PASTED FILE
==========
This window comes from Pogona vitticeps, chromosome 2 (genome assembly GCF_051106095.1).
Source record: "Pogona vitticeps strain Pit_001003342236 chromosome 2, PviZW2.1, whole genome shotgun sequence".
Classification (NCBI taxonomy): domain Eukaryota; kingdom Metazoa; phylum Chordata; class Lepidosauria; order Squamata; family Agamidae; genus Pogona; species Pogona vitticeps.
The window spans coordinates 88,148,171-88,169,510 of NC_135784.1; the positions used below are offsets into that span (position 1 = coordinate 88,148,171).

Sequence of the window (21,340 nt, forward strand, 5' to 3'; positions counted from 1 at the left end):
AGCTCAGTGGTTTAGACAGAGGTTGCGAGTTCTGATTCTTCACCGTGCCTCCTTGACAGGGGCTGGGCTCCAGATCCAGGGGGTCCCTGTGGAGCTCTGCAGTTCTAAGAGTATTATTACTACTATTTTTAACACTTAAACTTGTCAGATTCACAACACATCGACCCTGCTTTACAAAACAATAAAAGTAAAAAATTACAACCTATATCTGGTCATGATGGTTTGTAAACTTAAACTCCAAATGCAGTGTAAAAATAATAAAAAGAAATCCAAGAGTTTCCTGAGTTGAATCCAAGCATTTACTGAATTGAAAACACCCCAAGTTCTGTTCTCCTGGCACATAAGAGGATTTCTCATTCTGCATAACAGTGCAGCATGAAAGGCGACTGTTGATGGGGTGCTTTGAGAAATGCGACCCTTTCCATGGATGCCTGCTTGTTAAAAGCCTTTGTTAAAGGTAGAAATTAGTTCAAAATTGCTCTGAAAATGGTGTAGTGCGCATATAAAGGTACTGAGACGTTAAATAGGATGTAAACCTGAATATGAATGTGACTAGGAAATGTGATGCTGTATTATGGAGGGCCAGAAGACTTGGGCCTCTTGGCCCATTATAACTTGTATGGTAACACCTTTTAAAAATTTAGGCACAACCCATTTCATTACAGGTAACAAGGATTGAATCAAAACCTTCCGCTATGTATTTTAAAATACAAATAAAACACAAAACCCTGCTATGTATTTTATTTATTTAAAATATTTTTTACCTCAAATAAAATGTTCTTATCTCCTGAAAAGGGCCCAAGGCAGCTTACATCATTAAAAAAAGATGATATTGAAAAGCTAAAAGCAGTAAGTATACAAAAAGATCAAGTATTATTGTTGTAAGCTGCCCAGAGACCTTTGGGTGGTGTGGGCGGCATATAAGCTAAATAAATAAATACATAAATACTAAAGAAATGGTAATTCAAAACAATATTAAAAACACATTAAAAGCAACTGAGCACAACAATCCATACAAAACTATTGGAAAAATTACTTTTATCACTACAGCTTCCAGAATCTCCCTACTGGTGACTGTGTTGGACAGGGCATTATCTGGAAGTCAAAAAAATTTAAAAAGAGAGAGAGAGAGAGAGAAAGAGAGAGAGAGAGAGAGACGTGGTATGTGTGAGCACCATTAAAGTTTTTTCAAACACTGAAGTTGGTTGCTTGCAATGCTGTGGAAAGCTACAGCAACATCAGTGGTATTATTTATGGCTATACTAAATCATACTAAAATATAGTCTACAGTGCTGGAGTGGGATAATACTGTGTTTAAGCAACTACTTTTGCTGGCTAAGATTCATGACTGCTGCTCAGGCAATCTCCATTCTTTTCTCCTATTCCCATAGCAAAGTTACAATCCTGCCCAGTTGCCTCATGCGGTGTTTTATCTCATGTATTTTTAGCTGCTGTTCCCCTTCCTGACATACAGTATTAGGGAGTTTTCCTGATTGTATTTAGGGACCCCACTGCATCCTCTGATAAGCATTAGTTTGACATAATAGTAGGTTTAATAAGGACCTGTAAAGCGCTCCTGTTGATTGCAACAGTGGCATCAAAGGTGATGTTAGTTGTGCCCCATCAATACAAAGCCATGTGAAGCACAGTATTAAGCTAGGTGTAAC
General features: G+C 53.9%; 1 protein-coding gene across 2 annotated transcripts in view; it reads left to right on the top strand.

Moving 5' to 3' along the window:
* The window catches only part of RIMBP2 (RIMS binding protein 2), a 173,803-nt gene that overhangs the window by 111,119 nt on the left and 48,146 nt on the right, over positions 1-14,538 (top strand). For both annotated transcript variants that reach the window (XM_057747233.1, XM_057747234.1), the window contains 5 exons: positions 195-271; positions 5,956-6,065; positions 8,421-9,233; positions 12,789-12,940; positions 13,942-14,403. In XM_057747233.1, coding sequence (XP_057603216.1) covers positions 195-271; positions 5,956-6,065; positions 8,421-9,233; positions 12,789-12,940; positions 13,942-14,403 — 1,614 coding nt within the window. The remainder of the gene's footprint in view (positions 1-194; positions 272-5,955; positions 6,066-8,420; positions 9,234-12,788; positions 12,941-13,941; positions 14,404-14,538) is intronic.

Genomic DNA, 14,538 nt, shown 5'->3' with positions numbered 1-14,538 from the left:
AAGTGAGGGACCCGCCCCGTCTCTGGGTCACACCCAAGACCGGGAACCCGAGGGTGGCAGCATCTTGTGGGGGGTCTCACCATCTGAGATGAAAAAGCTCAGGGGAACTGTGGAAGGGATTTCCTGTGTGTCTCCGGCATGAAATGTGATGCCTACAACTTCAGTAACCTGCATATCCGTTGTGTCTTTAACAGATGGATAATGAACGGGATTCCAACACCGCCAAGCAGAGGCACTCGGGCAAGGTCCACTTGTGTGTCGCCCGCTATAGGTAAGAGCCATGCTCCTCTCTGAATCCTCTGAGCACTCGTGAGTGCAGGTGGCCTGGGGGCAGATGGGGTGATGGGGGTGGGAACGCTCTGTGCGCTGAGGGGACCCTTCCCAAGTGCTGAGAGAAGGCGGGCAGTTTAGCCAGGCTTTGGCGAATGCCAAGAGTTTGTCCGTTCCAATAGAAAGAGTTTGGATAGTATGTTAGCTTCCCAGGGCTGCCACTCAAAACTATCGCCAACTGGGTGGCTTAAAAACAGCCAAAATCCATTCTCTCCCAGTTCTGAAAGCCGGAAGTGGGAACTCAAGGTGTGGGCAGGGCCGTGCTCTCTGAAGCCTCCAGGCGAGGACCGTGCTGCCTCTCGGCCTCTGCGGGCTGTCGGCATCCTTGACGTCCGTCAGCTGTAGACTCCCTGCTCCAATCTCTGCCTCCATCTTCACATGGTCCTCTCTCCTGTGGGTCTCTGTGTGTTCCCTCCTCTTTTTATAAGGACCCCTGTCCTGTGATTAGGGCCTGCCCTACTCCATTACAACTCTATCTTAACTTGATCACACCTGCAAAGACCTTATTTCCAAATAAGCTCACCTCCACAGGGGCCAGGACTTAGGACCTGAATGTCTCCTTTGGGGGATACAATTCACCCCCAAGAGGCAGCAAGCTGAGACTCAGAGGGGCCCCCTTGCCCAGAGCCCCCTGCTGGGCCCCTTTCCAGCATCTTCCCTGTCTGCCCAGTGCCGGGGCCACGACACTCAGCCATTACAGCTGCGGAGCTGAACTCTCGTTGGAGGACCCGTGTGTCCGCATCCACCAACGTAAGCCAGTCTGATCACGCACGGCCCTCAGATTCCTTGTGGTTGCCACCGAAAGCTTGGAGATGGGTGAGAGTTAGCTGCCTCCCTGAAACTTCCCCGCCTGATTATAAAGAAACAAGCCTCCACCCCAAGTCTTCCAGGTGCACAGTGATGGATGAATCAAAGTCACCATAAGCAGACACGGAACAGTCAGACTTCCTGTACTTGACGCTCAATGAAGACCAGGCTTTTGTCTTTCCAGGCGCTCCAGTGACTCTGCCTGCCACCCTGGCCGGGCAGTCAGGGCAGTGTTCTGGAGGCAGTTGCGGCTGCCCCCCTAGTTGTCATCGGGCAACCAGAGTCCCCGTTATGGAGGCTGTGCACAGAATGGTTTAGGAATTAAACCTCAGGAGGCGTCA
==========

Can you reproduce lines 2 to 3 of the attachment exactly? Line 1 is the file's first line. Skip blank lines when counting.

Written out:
Source record: "Pogona vitticeps strain Pit_001003342236 chromosome 2, PviZW2.1, whole genome shotgun sequence".
Classification (NCBI taxonomy): domain Eukaryota; kingdom Metazoa; phylum Chordata; class Lepidosauria; order Squamata; family Agamidae; genus Pogona; species Pogona vitticeps.